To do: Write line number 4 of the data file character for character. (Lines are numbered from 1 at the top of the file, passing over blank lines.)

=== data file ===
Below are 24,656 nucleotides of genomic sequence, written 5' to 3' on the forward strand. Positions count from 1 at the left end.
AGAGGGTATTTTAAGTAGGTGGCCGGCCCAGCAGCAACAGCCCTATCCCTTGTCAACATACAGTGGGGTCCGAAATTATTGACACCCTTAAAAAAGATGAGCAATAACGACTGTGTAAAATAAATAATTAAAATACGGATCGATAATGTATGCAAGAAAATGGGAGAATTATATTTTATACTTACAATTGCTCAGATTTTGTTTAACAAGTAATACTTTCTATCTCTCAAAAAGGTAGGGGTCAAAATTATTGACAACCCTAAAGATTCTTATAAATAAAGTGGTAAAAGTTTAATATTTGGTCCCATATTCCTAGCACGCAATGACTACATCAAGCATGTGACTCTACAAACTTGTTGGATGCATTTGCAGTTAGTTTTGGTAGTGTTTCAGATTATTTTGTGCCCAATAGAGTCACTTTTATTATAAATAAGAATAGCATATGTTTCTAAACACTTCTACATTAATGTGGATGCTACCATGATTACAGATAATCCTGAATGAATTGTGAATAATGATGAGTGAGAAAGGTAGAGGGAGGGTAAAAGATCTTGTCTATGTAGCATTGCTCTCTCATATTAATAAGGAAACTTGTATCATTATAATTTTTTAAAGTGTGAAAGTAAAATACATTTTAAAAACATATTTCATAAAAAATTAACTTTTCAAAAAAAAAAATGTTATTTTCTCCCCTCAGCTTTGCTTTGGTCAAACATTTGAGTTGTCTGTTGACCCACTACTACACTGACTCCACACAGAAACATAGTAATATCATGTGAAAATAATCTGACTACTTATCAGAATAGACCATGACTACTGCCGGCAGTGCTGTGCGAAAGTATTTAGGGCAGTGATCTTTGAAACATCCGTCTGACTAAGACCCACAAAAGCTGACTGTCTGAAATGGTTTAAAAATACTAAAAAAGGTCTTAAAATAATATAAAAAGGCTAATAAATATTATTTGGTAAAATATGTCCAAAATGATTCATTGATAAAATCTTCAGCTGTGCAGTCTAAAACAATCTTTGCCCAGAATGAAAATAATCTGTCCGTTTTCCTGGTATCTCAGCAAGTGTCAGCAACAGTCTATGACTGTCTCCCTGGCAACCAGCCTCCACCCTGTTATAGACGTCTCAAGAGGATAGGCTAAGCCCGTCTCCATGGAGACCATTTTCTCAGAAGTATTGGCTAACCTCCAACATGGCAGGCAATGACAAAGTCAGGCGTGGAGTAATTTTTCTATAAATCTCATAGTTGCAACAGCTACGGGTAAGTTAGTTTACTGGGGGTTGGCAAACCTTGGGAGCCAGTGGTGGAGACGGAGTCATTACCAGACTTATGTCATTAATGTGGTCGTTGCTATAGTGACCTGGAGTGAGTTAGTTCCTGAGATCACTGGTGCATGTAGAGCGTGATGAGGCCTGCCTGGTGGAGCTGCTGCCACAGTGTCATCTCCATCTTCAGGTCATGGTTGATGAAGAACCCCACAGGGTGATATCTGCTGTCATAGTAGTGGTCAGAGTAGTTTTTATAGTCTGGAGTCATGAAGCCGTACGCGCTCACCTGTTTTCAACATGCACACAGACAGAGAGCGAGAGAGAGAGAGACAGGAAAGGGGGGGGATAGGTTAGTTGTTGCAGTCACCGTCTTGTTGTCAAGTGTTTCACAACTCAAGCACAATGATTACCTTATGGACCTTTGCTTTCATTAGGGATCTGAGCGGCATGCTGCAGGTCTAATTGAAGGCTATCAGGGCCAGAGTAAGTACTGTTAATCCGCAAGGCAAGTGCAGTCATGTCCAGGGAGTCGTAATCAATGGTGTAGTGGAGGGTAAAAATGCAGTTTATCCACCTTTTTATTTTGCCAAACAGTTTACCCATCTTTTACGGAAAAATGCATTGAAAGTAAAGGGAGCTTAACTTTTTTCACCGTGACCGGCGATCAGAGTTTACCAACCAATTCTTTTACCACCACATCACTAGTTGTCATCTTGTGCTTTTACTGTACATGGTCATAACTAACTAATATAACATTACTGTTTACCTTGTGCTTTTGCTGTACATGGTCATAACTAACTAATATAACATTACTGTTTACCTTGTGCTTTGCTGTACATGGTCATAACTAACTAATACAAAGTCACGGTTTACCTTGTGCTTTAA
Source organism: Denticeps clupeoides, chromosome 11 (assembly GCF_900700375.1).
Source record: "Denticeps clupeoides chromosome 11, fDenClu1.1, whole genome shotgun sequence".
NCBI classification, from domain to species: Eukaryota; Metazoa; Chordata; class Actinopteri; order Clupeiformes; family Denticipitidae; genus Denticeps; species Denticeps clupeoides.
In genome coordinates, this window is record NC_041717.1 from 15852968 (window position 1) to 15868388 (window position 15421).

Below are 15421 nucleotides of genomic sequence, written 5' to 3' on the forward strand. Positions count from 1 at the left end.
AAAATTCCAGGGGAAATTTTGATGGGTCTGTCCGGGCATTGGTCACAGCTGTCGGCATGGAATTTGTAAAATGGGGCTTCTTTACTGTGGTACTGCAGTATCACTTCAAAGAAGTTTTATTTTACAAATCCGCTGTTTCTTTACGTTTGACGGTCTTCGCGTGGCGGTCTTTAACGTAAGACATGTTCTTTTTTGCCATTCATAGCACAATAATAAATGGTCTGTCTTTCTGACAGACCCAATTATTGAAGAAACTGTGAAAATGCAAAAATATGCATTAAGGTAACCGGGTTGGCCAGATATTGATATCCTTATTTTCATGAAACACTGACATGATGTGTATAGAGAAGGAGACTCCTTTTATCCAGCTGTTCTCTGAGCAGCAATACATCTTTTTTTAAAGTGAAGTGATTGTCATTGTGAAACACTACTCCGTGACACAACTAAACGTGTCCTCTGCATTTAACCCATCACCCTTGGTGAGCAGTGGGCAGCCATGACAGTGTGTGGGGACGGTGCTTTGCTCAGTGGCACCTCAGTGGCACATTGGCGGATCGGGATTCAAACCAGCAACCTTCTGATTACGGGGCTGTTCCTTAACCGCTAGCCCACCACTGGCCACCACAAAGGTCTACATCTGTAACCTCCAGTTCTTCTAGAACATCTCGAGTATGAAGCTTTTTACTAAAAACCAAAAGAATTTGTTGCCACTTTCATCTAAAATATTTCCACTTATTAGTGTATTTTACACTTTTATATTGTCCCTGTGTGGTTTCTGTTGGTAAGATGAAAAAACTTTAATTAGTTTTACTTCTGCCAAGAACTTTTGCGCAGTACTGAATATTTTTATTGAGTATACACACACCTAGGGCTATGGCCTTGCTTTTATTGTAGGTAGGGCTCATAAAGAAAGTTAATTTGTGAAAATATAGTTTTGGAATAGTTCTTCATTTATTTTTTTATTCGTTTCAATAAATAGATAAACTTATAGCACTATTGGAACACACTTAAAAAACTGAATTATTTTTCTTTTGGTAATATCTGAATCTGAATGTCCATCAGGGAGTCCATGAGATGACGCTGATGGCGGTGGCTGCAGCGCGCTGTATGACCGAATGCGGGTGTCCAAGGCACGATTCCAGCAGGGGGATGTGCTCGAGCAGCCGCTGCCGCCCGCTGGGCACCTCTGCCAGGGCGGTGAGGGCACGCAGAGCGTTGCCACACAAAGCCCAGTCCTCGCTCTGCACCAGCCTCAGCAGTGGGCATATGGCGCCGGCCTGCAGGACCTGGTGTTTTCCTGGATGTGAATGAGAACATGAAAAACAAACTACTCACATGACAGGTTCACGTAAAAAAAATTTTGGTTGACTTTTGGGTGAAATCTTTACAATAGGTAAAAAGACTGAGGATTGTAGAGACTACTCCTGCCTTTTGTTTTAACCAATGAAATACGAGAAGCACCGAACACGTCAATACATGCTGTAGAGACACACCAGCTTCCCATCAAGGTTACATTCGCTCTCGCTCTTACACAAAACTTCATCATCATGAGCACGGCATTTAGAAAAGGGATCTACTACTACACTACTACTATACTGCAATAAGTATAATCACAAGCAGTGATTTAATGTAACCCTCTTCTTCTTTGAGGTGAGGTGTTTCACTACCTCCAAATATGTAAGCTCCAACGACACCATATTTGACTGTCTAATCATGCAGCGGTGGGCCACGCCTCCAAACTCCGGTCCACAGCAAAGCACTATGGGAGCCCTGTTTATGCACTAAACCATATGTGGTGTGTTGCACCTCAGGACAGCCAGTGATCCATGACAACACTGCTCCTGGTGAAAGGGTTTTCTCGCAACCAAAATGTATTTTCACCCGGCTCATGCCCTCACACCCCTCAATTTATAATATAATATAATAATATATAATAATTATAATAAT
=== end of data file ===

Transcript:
Source record: "Denticeps clupeoides chromosome 11, fDenClu1.1, whole genome shotgun sequence".